RealClimate (2004b), in support of the IPCC, says the 13C/12C ratio for human emissions is about 98 percent of the ratio in natural emissions, and the ratio has declined about 0.15 percent since 1850. RealClimate concludes the above data prove human CO2 caused all the increase in atmospheric CO2 since 1850. But it is important to use numbers to find the real conclusion.
The physics model assigns 95.5 percent to natural emissions and 4.5 percent to human emissions, as shown in Fig. 1. The IPCC model assigns 68 percent to natural emissions and 32 percent to human emissions. The physics model concludes human emissions will have lowered the 13C ratio by 0.09. The IPCC model concludes human emissions will have lowered the 13C ration by 0.64. The calculations are shown in Appendix E.
Fig. 7 compares the decrease in the 13C ratio according to RealClimate, the physics model, and the IPCC model.
Clearly, the 13C data support the physics theory and contradict the IPCC theory.
3.3 IPCC claim of human cause does not correlate
IPCC (2001a) claims annual human CO2 emissions cause annual increases in the level of CO2 in the atmosphere.
The overall rise in atmospheric CO2 corresponds to the rise of human CO2 emissions. However, it is important to remove overall trends in any time series and then correlate the individual values in the time series.
Munshi (2017) shows the “detrended correlation analysis of annual emissions and annual changes in atmospheric CO2” is zero.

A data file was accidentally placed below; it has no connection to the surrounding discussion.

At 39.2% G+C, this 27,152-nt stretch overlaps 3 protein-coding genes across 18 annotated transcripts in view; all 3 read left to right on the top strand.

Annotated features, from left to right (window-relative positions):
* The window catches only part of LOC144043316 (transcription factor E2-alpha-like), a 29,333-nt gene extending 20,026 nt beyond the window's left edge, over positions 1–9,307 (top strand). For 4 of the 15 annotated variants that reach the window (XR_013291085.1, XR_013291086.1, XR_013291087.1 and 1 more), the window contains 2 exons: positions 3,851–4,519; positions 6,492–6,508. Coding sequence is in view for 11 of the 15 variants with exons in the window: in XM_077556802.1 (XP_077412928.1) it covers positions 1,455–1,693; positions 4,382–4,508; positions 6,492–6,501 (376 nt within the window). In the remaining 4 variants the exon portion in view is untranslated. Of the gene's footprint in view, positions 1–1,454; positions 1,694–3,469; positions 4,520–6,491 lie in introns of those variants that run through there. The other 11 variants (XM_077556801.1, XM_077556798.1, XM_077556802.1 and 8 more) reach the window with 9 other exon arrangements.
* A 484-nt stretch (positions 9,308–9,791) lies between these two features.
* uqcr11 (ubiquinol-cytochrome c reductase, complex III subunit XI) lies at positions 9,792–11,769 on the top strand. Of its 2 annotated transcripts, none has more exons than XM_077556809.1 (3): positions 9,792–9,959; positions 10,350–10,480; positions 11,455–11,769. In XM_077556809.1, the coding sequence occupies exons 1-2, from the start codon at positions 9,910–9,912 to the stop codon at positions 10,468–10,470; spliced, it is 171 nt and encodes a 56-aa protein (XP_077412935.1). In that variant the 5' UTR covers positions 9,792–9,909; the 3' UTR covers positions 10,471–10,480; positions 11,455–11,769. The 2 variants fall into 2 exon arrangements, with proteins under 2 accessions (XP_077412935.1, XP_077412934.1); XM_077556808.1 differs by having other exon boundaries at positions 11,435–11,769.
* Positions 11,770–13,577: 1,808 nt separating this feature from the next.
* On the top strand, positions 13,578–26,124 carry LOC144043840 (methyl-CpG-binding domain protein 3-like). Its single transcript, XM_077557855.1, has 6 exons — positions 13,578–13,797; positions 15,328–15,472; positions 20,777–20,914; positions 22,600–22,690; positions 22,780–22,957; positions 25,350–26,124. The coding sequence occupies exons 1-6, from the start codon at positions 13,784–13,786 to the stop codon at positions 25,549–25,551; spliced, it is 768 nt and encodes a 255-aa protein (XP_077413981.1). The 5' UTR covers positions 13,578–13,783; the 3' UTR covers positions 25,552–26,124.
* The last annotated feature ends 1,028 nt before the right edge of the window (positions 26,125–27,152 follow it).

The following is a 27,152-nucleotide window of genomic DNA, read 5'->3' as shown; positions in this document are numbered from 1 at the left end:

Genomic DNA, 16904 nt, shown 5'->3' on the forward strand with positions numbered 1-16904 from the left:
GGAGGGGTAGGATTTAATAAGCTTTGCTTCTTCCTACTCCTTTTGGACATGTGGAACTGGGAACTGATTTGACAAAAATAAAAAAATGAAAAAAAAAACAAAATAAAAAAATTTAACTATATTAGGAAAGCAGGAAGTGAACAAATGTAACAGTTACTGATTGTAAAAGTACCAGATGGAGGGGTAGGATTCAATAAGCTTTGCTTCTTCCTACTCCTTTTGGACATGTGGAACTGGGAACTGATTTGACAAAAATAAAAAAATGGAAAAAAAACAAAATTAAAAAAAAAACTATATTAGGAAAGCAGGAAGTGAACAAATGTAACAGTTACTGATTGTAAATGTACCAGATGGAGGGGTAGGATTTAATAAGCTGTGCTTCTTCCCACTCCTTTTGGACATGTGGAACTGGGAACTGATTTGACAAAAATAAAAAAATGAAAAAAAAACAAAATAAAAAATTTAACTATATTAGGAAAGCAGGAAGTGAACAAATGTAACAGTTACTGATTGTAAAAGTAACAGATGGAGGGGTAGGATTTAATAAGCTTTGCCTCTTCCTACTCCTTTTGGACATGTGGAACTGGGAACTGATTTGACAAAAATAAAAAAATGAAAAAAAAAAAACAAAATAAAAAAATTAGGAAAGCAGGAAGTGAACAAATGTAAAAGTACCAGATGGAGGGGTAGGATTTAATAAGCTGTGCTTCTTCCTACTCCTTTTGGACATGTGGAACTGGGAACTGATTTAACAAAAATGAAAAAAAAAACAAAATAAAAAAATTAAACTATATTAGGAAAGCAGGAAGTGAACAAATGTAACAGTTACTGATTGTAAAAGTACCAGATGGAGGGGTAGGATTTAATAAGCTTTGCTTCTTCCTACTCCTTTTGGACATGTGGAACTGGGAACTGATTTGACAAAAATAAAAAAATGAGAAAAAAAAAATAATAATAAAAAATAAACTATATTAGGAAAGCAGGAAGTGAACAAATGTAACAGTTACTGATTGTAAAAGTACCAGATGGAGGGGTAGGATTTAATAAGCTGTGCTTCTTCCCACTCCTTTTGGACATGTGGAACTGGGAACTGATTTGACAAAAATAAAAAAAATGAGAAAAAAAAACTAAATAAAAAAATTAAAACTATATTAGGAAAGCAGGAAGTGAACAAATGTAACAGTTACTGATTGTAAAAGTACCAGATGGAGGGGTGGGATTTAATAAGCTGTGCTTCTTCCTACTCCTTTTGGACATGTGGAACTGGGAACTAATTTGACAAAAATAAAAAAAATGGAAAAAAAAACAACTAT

Therefore, IPCC’s claim of “considerable certainty” that human emissions increase atmospheric CO2 fails. Where there is no correlation, there is no cause and effect. Statistics show human CO2 is not responsible for most of the increase in atmospheric CO2 since 1750.
4. The physics model
4.1 Physics model derivation
A system describes a subset of nature. A system includes levels and flows between levels. Flows are rates. Levels set the flows and the flows set the new levels (Forrester, 1968).
Fig. 8 illustrates the system for atmospheric CO2. The system includes the level (concentration) of CO2 in the atmosphere and the inflow and outflow of CO2.
The physics theory results in mathematical equations that become the physics model. The physics model shows how natural CO2 inflow sets a “balance level” for CO2. The level always moves towards its balance level. When the level equals the balance level, outflow equals inflow, and the level remains constant.
The level of CO2 in the atmosphere behaves like the level of water in a lake where water flows into the lake and then out over a dam. Inflow sets the balance level. The inflow simply raises the lake level until outflow equals inflow. No water “accumulates” in the lake.